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South African invasive species pump water and harm the economy



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South Africa is losing its battle against biological invaders, according to the Government's first attempt to comprehensively assess the state of the country's alien species.

Invasive people, including wildlife soup, North American bare-dusts, and attractive trees in the oceans produced around 6.5 billion randoms a year ($ 450 million) and are responsible for about a quarter of its biodiversity loss. This is the conclusion of the innovative report that the South African National Biodiversity Institute was released in Pretoria on 2 November.

The invasive species also spoil a significant amount of South African water, a serious problem in a country suffering from prolonged and catastrophic droughts, which, as climate change suggests, will worsen.

The report prepared by the Institute in response to the 2014 regulations mandating a review of invasive species every ten years explores the ways in which these species enter the country and the effectiveness of intervention. It also weighs the toll they bear on public finances and biodiversity.

This achievement is "remarkable progress" compared to most of the efforts of other countries, says Piero Genovesi, who leads the Group of Invasive Species of Conservation Union in Rome. He claims that other reports are about the impact of biological invasions or measures to address the problem, but not all aspects of the invasion have been taken into account.

Helen Roy, ecologist at Ecology and Hydrology Center at Oxford, UK, says she, in her knowledge, is the first comprehensive synthesis of invasive species in any country. The report provides an "incredible basis" for predictive approaches to invasive species that could be used to inform prevention strategies in South Africa, she says.

Climate change

Worldwide, invasive alien species – organisms introduced into ecosystems beyond their natural habitats and spreading over long distances – are considered to be a serious threat to biodiversity, human health and the economy. Climate change is expected to continue to spread worldwide, partly reducing the sustainability of local ecosystems. In 2015, 37 researchers from 14 national organizations, led by the National Institute for Biological Diversity and the University of Stellenbosch Invasion Biology Excellence Center, began developing a South African report. Researchers gathered data from agencies and institutions across the country to identify different aspects of biological invasion.

They report that 7 new species are introduced each year in South Africa, and to date about 775 invasive species have been detected. This is in contradiction with the 556 invasive taxa listed in the government's 2014 invasive species regulations. Most of the species identified by the latest report are plants, and the next most commonly occurring insects. (For comparison, the United Kingdom reports that there are 184 non-invasive invasive species). The authors of the report believe that 107 of these invaders can have a significant impact on the country's biodiversity or human well-being.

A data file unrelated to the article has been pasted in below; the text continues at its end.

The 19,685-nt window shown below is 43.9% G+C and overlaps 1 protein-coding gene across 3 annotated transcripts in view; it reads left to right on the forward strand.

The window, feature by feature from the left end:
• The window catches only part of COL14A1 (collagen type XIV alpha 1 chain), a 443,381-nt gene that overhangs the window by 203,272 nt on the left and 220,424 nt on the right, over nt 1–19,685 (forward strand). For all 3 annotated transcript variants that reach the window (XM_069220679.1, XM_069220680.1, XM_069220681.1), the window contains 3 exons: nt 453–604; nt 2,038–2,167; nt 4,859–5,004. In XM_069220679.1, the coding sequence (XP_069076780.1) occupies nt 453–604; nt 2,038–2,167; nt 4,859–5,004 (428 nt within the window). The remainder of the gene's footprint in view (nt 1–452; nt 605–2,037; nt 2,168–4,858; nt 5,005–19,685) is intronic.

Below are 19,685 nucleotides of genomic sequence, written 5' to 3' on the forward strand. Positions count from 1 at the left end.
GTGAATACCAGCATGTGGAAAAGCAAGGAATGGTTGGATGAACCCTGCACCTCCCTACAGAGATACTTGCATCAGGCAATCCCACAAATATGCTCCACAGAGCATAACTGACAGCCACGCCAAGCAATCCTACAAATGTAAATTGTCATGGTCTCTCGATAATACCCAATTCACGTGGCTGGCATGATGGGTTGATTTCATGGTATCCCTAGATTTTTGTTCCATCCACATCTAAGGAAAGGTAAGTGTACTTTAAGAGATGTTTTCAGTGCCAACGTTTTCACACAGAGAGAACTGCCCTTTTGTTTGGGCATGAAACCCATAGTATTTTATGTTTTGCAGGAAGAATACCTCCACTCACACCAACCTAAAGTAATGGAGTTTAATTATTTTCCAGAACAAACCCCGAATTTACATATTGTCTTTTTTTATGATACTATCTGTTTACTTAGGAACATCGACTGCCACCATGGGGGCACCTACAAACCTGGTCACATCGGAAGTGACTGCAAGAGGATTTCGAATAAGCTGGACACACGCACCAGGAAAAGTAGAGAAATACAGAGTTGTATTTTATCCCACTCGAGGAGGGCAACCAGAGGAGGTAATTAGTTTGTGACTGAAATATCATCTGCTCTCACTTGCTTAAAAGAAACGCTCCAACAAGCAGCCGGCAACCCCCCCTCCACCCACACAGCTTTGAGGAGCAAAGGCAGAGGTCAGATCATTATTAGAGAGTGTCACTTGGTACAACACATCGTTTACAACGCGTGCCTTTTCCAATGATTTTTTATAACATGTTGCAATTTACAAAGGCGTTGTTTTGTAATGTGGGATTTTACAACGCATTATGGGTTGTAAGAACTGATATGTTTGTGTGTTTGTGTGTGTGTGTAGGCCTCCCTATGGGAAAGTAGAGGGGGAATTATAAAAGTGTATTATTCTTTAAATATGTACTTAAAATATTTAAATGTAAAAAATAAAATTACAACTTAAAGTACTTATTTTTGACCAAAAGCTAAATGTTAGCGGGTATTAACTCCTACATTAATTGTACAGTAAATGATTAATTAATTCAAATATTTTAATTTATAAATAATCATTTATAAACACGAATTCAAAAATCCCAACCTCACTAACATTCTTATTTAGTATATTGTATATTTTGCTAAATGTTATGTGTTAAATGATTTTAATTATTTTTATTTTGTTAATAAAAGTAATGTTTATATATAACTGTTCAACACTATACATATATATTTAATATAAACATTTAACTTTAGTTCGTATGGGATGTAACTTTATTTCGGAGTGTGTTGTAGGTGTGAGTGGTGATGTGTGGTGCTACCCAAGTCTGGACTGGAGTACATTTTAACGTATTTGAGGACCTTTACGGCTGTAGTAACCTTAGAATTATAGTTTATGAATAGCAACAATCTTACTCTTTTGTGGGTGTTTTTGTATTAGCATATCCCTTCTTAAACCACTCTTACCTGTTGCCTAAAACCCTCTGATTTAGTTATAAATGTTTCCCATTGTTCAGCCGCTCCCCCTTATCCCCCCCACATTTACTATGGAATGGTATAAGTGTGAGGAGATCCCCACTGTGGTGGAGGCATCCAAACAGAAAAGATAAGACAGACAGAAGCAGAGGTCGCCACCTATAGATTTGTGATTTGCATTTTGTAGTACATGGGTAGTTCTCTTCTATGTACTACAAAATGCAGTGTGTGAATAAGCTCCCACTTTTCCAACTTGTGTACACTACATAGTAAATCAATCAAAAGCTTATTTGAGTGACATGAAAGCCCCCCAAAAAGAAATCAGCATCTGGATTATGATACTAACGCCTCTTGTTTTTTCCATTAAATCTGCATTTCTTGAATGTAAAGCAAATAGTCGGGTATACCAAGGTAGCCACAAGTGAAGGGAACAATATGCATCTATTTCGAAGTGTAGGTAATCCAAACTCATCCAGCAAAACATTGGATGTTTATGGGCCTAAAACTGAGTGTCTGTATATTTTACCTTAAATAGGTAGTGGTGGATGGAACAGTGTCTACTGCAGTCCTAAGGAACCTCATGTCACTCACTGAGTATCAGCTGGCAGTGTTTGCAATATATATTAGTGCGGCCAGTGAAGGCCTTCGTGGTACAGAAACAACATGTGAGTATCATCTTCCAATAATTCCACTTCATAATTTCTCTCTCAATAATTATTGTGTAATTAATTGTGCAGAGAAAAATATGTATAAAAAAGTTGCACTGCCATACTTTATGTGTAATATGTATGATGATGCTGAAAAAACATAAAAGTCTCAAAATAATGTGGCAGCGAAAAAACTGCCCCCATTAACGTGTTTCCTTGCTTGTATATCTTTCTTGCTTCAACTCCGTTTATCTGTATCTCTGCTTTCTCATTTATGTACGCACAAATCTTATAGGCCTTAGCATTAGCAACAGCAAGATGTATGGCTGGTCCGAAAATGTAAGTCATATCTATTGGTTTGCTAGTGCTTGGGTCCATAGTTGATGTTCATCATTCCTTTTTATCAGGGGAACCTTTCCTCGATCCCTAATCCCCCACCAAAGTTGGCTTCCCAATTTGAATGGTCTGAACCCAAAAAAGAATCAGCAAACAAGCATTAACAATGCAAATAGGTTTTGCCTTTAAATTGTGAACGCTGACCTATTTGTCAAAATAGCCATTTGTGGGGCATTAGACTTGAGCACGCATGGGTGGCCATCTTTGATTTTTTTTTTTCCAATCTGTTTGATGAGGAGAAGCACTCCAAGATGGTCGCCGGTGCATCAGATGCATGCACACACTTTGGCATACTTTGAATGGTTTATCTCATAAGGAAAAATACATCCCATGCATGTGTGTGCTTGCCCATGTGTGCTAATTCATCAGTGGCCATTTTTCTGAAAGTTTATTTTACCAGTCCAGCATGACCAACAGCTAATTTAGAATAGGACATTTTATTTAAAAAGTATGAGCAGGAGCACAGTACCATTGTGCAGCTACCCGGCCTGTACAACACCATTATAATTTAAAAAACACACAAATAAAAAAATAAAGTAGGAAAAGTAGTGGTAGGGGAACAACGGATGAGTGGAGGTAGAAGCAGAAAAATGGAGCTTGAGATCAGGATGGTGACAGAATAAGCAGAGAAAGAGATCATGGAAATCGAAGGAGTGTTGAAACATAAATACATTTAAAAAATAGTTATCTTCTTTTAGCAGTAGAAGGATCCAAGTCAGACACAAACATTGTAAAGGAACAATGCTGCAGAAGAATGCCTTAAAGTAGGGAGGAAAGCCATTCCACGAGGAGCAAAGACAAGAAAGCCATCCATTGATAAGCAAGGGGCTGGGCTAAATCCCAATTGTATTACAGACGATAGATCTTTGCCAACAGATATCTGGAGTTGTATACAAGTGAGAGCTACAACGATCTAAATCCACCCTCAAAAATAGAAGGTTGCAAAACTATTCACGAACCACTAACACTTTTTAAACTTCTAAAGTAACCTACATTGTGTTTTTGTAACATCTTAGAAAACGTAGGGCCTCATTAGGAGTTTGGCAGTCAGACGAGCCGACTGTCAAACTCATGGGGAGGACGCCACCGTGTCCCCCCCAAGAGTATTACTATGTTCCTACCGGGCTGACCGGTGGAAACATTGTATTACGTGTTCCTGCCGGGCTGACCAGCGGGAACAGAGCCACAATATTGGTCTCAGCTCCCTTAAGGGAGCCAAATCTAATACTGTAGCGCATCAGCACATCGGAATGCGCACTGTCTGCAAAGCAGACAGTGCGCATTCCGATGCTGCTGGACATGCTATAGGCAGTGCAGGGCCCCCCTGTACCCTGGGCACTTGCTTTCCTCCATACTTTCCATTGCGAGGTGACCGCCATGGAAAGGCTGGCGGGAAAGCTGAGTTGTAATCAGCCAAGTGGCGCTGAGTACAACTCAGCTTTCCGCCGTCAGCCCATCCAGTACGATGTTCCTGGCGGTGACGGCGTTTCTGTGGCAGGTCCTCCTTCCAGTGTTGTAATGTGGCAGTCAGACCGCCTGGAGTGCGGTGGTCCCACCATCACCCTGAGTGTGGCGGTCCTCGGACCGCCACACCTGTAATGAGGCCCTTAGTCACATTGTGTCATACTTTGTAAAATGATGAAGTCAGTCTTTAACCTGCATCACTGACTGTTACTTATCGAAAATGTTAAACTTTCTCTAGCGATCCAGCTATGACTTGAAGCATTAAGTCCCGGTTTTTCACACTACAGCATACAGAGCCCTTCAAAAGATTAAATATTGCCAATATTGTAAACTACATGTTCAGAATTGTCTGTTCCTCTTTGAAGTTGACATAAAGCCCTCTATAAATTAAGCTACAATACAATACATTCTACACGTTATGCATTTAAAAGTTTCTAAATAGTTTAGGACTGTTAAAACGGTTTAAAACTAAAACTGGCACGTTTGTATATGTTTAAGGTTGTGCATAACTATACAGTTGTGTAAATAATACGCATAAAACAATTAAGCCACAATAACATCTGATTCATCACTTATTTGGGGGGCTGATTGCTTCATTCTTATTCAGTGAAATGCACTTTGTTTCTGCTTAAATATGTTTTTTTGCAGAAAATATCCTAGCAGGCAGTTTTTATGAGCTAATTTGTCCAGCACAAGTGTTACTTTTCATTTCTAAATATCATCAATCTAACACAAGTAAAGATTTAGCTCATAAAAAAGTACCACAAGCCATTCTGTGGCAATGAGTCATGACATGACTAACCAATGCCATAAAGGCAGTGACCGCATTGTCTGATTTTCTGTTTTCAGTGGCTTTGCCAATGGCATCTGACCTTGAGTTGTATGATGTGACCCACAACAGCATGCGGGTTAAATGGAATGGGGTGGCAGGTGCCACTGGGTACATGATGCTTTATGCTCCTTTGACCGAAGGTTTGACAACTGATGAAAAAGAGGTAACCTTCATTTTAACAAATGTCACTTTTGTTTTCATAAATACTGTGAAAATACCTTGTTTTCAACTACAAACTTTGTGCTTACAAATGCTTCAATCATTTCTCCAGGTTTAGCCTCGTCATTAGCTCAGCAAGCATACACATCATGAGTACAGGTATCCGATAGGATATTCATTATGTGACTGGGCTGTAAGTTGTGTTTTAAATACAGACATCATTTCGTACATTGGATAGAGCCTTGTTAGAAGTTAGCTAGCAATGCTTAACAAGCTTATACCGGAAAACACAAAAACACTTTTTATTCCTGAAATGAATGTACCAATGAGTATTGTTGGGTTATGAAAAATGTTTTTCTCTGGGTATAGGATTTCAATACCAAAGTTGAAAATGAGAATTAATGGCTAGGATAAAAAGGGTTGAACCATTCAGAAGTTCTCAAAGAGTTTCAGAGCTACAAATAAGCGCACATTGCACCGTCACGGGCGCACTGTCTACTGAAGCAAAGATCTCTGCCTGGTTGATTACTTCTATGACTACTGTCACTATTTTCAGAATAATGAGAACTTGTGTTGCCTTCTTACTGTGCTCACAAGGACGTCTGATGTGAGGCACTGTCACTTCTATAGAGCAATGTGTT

Notes invaders are trees Prosopis a genus such as honey mesquite (P. glandulosa), which was introduced throughout Africa for animal feed. Bush causes damage to animal pastures, removes local herbs and, according to the 2017 Mali study, seems to contribute to the fact that malaria Anopheles mosquito, among other things.

Other invasive species include Sirex oste (Sirex noctilio), which was first detected in the country in 1962 and which seriously threatens the forestry sector of South Africa's 16 billion; on Linepithema hum, which comes from Argentina and destroys seed dispersal in indigenous plants; North American Baby's Foot Bass (Micropterus dolomieu), which distorts the local fish species; and water hyacinths (Eichhornia crassipes) originally from South America, which clogs national dams and waterways.

Thirst invaders

The report also includes invasive species responsible for a quarter of the country's decline in biodiversity. Researchers also conclude that invasive species in South Africa are affected by water supplies.

This year, Cape Town almost became the first major city in the world to step out of the water. (It was saved at the last minute with tight water restrictions). In May, researchers claimed that alien plants that often use more water than locals consumed more than 100 million liters of water a day – about one-fifth of the city's daily use. They warned that the loss of water due to invasive species could increase up to 2050, as trees spread, including black bruises and rock pines. The latest report estimates that invasive trees and shrubs, if uncontrolled, could endanger up to one-third of water supply cities such as Cape Town and consume up to 5% of the average annual rainfall in the country.

Despite the adoption of the 2014 regulations and spending at least 1.5 billion rivers a year, the country is not staying in order to curb invasive species, the report said. "The most associated with the discovery was how ineffective we are," says Brian van Wilgen, a co-author at the Stellenbosch University, who is co-authored.

However, the authors also note that their confidence in almost all of their estimates is low, because poor monitoring and evaluation data is a problem that can be mitigated by further research on impact and monitoring methods in future reports.

South African Environmental Surveillance Network in Cape Town, Jasper Slingsby, agrees that South African researchers are currently limiting the available data. "We need better funding and consistent research in this field as a national priority," he says.

This article is reproduced with permission and was first published on November 2, 2018.

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